fbpx

25 Social Media Marketing Statistics & Facts For 2020

Do you know that almost half of ALL people in the world now use social media?

That’s a lot of people when you think about it, and that’s not even one of the super awesome 25 social media marketing stats to turbo charge your engagement I’m going to share with you today.

And
technically, there’s more than 25 of them.

Like this freebie ↓

45% of people
globally use social media in one form in another. That’s 3,480,000,000 people
or, if that’s far too many zeros to count, 3.48 billion people.

*There are 7.7 billion people on the
planet and counting.

As a blogger,
business or marketer, you now have the potential to reach more potential
readers, customers, subscribers than ever before — actual billions of them — using
social media, but you can only reach and engage with those people by better
understanding the platforms you’re using and the people that are using them.

Here’s a very helpful piece of advice: if you feel overwhelmed by ALL of the
social networks, don’t be afraid to pick one at a time to learn and focus on.
Switching from a stat to an idiom …

“Walk before one can
run.”

You’re more likely to fall at the very first engagement-building hurdle if you try to spin too many plates at once and don’t understand what you’re doing with them.

Set an achievable goal, such as learning how to understand and BEST use the individual platforms, one by one. Once you’ve done that, juggling multiple platforms at the same time won’t be such a tough challenge.

These social
media statistics are absolutely going to help you do just that!

1 – 67% of the UK use social media.

That 67%
works out to roughly 45,000,000 — 45 million people.

In the US, the percentage of social media users rises to 70% of the entire population — 230 million people, according to the 2019 study performed by We Are Social and Hootsuite.

There are a lot of people — potential customers, clients or readers — to gain from creating a successful social media strategy, but you’ll need to stand out in order to do it.

It was estimated that close to 90% of businesses in the US are using social media, in some form or another, to promote or boost sales in 2019; and that figure is set to rise as more and more people jump on the bandwagon.

2 – Facebook, Facebook Messenger, and YouTube
are the top 3 networks for every age group globally.

If you’re a
blog/business trying to reach the maximum amount of people, across a number of
age ranges, around the world, it would make sense to focus on Facebook,
Facebook Messenger, and/or YouTube to help get your message across.

In theory,
you’ll have the opportunity to reach more people than on other social
platforms – Instagram, Pinterest, TikTok, etc.

Facebook Messenger is actually a VERY helpful little tool to keep in touch with consumers and readers, although it has been estimated that only around 30% of businesses are utilising it.

The service allows brands to connect with their customers or clients, on a one-to-one and more personal basis than other types of communication, such as email.

For
consumers, using Facebook Messenger to chat to a business runs along the same
comfortable lines as using the platform to have a chat with their friends —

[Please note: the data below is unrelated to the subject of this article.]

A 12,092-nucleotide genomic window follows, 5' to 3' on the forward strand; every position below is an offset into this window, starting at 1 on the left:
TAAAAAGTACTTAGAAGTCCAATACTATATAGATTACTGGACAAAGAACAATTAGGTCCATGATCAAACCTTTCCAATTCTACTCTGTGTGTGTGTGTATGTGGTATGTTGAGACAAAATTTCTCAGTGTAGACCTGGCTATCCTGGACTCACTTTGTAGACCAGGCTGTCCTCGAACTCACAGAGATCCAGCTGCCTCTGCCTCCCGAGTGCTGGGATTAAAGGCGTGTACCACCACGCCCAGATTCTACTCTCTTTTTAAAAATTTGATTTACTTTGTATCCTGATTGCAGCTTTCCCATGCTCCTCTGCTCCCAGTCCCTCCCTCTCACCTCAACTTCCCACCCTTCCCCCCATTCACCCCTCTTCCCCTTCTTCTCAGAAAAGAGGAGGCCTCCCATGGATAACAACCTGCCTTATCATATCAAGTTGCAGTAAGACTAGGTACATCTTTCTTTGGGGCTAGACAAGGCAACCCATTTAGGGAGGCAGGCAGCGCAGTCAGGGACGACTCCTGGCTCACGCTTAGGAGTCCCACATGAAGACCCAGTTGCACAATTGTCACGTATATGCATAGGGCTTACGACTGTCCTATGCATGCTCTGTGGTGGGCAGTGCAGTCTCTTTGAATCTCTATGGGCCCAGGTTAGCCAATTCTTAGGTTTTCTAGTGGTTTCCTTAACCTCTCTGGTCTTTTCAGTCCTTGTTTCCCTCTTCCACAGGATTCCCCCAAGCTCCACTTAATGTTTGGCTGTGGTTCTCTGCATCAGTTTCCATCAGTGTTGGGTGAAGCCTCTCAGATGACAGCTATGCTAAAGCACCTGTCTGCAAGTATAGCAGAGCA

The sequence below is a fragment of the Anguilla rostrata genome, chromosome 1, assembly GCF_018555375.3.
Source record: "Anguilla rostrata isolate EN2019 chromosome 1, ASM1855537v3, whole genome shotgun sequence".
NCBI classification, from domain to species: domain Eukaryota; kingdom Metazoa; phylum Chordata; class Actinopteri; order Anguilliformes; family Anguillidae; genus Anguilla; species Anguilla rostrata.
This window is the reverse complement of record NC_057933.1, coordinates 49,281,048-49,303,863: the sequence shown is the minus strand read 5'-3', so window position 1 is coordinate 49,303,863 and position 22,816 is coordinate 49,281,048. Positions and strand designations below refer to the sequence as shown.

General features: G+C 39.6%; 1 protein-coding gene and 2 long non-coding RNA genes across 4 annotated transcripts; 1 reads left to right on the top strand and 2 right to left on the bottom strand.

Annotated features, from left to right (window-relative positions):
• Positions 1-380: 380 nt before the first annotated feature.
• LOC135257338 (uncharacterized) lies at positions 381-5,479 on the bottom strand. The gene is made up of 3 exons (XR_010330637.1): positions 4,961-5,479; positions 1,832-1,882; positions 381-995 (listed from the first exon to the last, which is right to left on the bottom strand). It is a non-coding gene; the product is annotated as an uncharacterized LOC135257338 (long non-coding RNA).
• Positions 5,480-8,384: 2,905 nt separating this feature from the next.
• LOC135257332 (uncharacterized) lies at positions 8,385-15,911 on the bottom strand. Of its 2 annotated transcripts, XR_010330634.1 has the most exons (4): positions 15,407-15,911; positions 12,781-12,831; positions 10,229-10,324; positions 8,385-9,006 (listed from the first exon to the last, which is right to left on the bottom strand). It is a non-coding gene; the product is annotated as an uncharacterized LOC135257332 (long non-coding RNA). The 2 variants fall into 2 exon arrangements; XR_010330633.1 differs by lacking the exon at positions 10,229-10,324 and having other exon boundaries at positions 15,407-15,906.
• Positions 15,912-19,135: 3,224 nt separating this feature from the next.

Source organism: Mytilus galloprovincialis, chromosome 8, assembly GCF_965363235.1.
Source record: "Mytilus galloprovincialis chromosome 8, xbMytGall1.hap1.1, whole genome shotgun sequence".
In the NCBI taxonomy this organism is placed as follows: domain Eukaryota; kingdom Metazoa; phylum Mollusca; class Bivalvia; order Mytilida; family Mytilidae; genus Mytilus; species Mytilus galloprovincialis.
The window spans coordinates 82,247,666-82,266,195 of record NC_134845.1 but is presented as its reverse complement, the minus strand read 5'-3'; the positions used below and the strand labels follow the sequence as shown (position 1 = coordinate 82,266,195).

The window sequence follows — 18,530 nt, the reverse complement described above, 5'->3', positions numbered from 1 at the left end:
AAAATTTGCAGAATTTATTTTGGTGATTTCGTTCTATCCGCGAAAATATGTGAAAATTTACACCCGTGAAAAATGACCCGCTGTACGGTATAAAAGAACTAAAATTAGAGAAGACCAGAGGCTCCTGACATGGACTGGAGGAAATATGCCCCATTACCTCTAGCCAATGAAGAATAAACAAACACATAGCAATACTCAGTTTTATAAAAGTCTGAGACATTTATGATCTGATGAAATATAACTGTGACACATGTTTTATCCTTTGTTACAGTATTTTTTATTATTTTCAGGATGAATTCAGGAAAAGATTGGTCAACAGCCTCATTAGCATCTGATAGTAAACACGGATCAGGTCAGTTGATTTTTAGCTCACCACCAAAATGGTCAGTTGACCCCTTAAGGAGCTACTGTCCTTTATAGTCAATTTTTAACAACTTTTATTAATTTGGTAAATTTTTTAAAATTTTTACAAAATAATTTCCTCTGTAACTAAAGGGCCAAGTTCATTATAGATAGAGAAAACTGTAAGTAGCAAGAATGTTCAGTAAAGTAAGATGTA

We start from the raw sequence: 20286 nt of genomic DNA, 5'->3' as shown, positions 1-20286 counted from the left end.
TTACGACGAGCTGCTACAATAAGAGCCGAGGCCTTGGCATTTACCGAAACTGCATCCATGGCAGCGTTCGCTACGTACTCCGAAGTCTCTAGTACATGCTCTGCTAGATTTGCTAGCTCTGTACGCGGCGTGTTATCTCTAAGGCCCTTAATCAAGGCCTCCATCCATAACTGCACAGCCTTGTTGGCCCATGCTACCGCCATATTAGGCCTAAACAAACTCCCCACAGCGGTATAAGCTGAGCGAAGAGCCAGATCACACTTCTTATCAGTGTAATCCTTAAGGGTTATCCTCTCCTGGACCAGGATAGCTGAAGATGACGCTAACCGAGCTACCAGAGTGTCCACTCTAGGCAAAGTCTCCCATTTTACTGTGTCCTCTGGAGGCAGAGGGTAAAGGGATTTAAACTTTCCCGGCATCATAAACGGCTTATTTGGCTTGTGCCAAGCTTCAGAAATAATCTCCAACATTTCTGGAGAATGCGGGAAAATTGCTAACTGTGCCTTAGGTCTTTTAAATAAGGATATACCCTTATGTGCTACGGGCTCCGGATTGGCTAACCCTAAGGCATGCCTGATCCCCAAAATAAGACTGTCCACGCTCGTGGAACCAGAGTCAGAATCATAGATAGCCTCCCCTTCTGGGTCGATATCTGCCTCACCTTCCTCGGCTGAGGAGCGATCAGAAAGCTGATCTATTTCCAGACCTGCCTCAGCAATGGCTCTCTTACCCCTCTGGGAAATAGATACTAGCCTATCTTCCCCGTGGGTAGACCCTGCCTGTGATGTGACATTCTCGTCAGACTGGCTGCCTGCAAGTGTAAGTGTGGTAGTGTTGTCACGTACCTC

and that approachability really appeals to consumers in a world where the
personal touch has all but disappeared.

3 – The social platform with the longest post
lifespan is Pinterest.

An MtoM Consulting study used data from a range of sources to discover that the best social network for post longevity is Pinterest.

Pins on the image-based platform can pick up speed days, weeks, months, and even years after they were first published; and with tools such as Tailwind’s SmartLoop, you’ve got a higher chance than ever before of making it big.

For maximum
results, make a point of using hashtags, keywords, or both in your pin
descriptions to make them search engine optimised and easily accessible. Don’t
forget to create multiple pins per blog post too, and make sure they’re pinned
to all of your relevant boards — including group boards!

4 – 33% of beauty product consumers make their
purchases after seeing positive comments on social media.

And that’s just ONE niche proving just how effective social media (and a positive message) can be. The same study, released by Global Web Index, also showed that 37% of beauty consumers go on to buy something after seeing an advertisement about it on social media.

People ARE
swayed by the things they see and read on Facebook, Instagram, Twitter, and
other social platforms, and that’s why businesses (not just in the beauty and
skincare industry) are choosing digital marketing over more conventional
methods — taking out a magazine advertisement, throwing an announcement in the
local paper, or even advertising on TV and radio.

The ad
returns outweigh the cost when a social strategy is run the right way.

5 – Digital advertising in the US is expected
to reach almost $130 BILLION.

That’s right,
American businesses are spending a LOT of money on social media and
other forms of digital marketing. They’re also spending a lot less on those
conventional methods I mentioned before.

The same study, from eMarketer, revealed that TV advertising had declined at a faster speed than anticipated, allowing digital advertising to take the top spot and make up almost 55% of all media advertising spending.